[tlhIngan Hol] QochHa'

Will Martin willmartin2 at mac.com
Thu Aug 15 12:00:58 PDT 2019

It’s ironic, in that it’s a cultural explanation for how to use certain words, and you often and vociferously have objected to the idea that we should look at the language through the filter of “What would a Klingon say?”…

But it is based on canon, so it’s clearly valid.

charghwI’ vaghnerya’ngan

rInpa’ bomnIS be’’a’ pI’.

> On Aug 15, 2019, at 12:03 PM, SuStel <sustel at trimboli.name> wrote:
> On 8/15/2019 11:23 AM, Will Martin wrote:
>> By defining “Agree” as {Qochbe’}, we lose the ability to casually express that we neither agree nor disagree. We lose what we have for pretty much every other verb in the vocabulary. The mere negative becomes the antonym, and so the actual expression of the antonym becomes meaningless.
>> In other words, every other verb has a “be true” value of 1 (no negation), 0 ({-be’}), or -1 ({-Ha’}), but this verb uniquely has only the values 1, -1. There is no zero.
> A long time ago I was involved in a discussion about "default" Klingon qualities: how in some words English uses as "default" word a word with a positive connotation, while the negative state is described by modifying the word (e.g., happy vs. unhappy). Klingon has a lot of words where what we'd consider the negative connotation is the default, and you add a suffix to get the positive (to us) connotation.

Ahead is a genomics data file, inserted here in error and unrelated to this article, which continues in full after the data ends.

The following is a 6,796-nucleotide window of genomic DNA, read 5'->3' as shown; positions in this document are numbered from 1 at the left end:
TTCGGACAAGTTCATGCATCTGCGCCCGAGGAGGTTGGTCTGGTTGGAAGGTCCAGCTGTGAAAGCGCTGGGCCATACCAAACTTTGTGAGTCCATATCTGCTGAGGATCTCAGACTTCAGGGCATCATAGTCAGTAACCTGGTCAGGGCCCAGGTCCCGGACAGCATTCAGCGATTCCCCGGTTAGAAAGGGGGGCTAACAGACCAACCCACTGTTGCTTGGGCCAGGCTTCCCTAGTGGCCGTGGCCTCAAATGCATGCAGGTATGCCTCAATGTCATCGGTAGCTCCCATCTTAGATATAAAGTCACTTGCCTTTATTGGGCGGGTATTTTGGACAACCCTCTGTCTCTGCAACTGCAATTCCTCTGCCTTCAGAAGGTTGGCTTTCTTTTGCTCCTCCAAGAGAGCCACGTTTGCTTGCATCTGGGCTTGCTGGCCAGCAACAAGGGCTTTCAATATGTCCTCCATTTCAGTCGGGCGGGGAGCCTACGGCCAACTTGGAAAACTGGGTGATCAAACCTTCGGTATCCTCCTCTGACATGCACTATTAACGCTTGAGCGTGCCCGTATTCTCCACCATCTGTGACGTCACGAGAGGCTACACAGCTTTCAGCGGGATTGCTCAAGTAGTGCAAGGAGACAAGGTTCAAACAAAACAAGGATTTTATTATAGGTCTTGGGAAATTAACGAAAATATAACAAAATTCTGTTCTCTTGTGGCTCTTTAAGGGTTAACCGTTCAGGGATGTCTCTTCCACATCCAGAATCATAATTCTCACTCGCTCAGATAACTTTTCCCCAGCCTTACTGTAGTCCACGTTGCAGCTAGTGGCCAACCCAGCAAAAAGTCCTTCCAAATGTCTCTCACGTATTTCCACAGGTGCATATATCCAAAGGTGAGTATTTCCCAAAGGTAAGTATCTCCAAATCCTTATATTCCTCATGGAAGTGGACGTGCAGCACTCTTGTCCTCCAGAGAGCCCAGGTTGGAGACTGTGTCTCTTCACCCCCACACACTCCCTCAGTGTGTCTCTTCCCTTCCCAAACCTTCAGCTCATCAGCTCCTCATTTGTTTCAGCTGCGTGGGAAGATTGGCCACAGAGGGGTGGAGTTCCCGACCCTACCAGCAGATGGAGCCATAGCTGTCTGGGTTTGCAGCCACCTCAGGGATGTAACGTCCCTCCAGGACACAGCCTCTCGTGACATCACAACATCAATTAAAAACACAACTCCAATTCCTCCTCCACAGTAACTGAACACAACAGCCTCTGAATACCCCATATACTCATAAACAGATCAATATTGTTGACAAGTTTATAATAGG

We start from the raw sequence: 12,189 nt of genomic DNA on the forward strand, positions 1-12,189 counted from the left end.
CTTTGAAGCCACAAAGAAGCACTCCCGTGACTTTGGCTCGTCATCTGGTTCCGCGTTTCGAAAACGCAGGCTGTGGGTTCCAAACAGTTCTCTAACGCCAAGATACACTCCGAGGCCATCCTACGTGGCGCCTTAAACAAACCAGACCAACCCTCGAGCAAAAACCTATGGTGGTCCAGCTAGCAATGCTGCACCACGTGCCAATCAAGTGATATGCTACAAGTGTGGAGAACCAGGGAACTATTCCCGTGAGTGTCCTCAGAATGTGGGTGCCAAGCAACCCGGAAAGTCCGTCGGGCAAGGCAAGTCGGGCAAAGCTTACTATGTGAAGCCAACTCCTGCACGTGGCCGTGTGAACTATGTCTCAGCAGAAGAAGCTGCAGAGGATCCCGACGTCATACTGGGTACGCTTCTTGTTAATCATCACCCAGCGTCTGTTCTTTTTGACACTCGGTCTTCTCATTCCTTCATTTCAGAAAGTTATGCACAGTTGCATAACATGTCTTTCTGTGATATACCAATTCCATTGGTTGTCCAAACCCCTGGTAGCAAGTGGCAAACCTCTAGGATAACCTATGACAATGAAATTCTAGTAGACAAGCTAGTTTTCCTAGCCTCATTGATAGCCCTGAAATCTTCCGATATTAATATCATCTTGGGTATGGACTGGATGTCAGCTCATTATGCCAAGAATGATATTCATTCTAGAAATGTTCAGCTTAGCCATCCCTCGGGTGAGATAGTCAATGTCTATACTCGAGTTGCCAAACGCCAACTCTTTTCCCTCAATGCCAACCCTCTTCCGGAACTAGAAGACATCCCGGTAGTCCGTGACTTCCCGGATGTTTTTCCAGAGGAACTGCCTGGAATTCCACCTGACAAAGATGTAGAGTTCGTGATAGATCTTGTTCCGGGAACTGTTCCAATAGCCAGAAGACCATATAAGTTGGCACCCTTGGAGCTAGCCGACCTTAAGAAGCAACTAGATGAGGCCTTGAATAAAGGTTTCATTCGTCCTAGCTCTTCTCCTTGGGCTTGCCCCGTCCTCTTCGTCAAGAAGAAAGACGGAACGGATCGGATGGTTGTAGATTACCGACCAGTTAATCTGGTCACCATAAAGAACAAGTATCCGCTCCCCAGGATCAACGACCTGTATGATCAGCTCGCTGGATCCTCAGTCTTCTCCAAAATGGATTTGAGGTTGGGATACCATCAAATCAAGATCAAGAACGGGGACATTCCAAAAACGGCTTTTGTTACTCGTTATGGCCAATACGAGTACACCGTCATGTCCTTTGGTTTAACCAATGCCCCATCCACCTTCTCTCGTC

> Okrand weighed in (http://klingonska.org/canon/1998-03-02a-news.txt <http://klingonska.org/canon/1998-03-02a-news.txt>) and said that with the word par dislike, the word parHa' undo-dislike, misapplied-dislike is more common than parbe' not dislike. He suggested that "this may be a hint at the usual way a Klingon looks at things." In other words, the presence of parHa' but not parbe' in the dictionary may be because it's more common among Klingons, not because there's a positive-neutral-negative scale going on. It's normal for Klingons to dislike something, and fairly normal to really like something, but not as common for them to be tepid in their reactions.
> So look at Qoch. Since Qochbe' and not QochHa' appears in the dictionary, we can speculate that this is another hint of Klingon attitudes. The idea goes: they consider disagreement (Qoch) a positive state, a lack of disagreement (Qochbe') a common neutral state, and strong agreement (QochHa') a somewhat rare and awkward state. Basically, Klingons don't like to go any farther than "Yeah, sure, whatever" (Qochbe') if they don't have to.
> If this is the case, and it's just fairly wild speculation, then Qochbe' is not an error, it's a cultural preference against strong agreement. Qochbe' and QochHa' mean what you think they mean, but English doesn't really distinguish between these words in a quick gloss, so the common one came out as agree and the unusual one was left out.
> Or to put it another way: if a Klingon tells you he doesn't disagree with you (Qochbe'), assume it's the best you're going to get, and accept it.
> -- 
> SuStel
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